When Aging Wine, Bottle Size Actually Matters | Wine Enthusiast
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When Aging Wine, Bottle Size Actually Matters

The size of a wine bottle tells you more than how many glasses you’ll be able to pour from it.

“Bottle format undoubtedly has an effect on a wine’s ability to age,” says Erik Elliott, estate director for Heitz Cellar. “It is all a result of oxygen exchange relative to the amount of wine in [the] bottle.”

A magnum has about the same ullage, or space between the top of the liquid and the bottom of the cork, as a standard 750ml bottle. However, it has twice the volume of wine. The ratio of wine to oxygen is significantly impacted and, by extension, so is the aging potential of the wine and the speed at which it occurs.

Consultant Ted Glennon of Asilomar Fine Wine, points out that when considering a 375ml, a 750ml, or a magnum, “each of these formats are sealed with essentially the same amount of available atmosphere at bottling as a 750ml,” and “as such they react with the wine at a different rate.”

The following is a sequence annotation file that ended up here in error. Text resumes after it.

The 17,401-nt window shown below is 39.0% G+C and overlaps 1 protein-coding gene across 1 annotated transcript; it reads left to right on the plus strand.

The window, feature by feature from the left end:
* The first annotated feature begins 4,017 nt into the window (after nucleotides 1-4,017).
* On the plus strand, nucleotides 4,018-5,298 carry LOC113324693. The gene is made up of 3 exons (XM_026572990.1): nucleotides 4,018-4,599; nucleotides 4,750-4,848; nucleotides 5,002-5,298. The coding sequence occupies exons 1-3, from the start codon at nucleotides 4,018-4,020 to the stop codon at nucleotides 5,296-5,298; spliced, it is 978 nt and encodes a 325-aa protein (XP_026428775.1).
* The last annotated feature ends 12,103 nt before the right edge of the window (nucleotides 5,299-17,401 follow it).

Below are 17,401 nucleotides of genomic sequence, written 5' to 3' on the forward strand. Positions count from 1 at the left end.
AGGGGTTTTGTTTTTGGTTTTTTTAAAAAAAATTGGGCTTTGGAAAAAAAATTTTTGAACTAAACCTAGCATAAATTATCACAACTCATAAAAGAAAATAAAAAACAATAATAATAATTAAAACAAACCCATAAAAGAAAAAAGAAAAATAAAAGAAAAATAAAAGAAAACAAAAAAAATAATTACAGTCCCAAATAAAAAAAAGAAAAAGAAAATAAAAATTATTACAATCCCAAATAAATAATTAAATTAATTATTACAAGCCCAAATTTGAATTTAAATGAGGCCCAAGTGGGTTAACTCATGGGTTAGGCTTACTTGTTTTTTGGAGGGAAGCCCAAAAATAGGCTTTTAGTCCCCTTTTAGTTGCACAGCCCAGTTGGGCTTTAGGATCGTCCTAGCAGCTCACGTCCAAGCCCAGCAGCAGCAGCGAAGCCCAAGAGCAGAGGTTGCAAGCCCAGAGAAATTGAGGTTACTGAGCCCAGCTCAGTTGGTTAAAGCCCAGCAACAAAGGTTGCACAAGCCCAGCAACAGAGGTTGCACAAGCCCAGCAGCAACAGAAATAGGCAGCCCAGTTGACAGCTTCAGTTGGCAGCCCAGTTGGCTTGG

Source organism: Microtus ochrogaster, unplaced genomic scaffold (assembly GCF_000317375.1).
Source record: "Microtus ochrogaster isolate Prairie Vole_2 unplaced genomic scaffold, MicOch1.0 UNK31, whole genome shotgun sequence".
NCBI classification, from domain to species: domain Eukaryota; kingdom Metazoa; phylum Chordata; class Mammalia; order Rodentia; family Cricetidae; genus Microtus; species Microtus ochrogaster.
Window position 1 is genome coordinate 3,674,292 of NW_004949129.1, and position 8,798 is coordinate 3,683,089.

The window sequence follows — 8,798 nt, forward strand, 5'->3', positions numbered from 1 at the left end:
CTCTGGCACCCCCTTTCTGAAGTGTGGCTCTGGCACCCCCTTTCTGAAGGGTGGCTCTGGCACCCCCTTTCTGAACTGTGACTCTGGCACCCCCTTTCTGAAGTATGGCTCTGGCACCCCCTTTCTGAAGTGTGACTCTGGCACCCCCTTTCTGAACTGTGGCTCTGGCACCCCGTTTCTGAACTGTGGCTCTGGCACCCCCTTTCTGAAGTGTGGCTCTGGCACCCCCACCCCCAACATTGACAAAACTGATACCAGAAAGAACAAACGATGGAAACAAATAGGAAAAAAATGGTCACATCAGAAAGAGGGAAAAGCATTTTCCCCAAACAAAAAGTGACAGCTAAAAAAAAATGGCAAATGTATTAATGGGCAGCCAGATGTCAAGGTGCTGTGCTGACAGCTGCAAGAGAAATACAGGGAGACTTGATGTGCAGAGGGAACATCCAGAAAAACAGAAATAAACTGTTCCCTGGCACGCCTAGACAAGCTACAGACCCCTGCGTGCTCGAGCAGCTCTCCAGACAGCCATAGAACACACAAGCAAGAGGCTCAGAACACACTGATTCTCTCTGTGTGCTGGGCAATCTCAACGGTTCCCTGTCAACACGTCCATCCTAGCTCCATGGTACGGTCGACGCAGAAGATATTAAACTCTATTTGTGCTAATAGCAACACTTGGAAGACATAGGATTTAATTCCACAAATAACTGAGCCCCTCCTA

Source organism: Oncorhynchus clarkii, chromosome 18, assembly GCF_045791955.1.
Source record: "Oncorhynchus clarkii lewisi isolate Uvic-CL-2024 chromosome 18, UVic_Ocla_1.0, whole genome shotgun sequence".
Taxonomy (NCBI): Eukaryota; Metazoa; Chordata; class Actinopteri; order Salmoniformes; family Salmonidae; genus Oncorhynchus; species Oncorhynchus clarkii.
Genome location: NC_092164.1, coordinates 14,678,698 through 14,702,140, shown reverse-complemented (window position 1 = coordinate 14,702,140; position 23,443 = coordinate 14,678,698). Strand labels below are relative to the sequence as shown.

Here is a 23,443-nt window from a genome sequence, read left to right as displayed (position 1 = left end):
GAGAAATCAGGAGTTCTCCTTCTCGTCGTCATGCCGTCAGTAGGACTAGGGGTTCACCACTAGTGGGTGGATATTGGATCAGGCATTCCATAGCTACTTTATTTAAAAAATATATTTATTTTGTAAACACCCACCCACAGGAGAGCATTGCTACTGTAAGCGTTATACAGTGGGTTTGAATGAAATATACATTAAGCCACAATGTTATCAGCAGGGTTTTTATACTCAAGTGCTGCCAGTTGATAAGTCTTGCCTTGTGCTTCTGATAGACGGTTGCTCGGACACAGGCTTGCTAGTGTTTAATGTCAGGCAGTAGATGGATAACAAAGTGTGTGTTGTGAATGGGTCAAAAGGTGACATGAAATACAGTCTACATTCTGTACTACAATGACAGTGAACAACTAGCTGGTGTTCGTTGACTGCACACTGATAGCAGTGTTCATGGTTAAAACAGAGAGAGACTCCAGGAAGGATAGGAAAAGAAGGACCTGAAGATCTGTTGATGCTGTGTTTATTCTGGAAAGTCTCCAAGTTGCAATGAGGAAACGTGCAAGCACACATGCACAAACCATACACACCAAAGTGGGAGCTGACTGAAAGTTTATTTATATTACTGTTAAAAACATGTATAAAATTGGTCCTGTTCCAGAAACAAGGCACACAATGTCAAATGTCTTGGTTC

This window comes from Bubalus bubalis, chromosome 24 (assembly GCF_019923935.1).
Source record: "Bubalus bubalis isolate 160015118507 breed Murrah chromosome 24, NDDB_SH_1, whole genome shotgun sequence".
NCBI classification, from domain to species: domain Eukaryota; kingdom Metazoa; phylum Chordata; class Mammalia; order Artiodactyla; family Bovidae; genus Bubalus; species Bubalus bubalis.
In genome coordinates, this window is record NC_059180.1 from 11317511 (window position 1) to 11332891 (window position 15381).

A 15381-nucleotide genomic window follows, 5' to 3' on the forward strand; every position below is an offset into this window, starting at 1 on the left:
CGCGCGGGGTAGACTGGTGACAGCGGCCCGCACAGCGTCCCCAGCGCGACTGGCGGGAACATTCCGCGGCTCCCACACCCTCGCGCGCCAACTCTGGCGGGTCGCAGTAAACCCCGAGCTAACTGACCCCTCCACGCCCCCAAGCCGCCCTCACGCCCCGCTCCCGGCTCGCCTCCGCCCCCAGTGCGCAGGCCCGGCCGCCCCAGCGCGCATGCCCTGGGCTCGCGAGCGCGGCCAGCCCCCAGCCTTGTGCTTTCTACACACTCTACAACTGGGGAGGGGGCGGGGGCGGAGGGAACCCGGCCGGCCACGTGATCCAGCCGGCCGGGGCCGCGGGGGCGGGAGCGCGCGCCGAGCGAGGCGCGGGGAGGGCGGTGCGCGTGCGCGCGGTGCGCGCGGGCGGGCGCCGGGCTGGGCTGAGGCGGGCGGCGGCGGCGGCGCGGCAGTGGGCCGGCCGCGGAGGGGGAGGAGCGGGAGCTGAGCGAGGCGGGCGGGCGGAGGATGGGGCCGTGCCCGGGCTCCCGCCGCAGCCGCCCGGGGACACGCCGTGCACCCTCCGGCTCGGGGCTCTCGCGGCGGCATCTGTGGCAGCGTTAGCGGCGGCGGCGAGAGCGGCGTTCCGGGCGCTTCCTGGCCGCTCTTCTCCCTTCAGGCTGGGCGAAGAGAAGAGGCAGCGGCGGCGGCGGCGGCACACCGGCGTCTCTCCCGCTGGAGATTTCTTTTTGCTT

The volume of wine also affects the amount of time it takes the liquid to heat up and cool down.

“A normal wine cellar works on a three-degree differential, so it cycles from 54–57˚F,” says Scot “Zippy” Ziskind, president of Zipco Wine Cellar Services and COO of My Cellar Pennsauken Wine Storage. “A smaller bottle will feel that change more quickly, whereas a larger one, like a six-liter, will feel it less. The larger the liquid mass, the better it’ll hold temperature, and the slower it will age.”

Over the course of his decades in the industry, Ziskind has seen how splits age faster than 750s, how jeroboams age more slowly than magnums, and so on.

Elliott has as well.

“The best example I ever experienced firsthand was 2003 Château Lafite Rothschild in half-bottle versus magnum,” he says. “It was as clear as day that the half-bottle had matured exponentially faster. The older the bottles get; the more important format becomes.”

But that doesn’t mean that one is better than the other.

“It all depends on when you plan on pulling the cork and enjoying the bottle with friends, and what you find most enjoyable in wines with age,” says Elliott.

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